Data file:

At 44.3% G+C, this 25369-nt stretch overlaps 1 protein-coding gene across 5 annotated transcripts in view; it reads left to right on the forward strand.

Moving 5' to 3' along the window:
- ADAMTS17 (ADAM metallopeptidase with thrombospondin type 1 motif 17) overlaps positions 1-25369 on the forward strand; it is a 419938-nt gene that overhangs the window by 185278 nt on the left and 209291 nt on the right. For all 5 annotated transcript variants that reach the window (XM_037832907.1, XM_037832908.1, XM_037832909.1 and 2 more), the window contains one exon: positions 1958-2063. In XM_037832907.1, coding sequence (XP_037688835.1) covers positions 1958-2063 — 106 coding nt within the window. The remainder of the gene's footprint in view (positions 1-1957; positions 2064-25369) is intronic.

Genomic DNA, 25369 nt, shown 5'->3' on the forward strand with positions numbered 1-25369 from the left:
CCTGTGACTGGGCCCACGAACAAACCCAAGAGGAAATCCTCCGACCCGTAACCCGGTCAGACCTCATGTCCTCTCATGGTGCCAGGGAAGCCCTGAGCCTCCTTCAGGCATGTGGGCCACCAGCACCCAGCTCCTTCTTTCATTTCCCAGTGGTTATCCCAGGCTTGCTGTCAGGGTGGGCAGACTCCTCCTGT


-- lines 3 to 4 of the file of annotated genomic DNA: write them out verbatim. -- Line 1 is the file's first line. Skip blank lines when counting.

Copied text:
- ADAMTS17 (ADAM metallopeptidase with thrombospondin type 1 motif 17) overlaps positions 1-25369 on the forward strand; it is a 419938-nt gene that overhangs the window by 185278 nt on the left and 209291 nt on the right. For all 5 annotated transcript variants that reach the window (XM_037832907.1, XM_037832908.1, XM_037832909.1 and 2 more), the window contains one exon: positions 1958-2063. In XM_037832907.1, coding sequence (XP_037688835.1) covers positions 1958-2063 — 106 coding nt within the window. The remainder of the gene's footprint in view (positions 1-1957; positions 2064-25369) is intronic.

Genomic DNA, 25369 nt, shown 5'->3' on the forward strand with positions numbered 1-25369 from the left: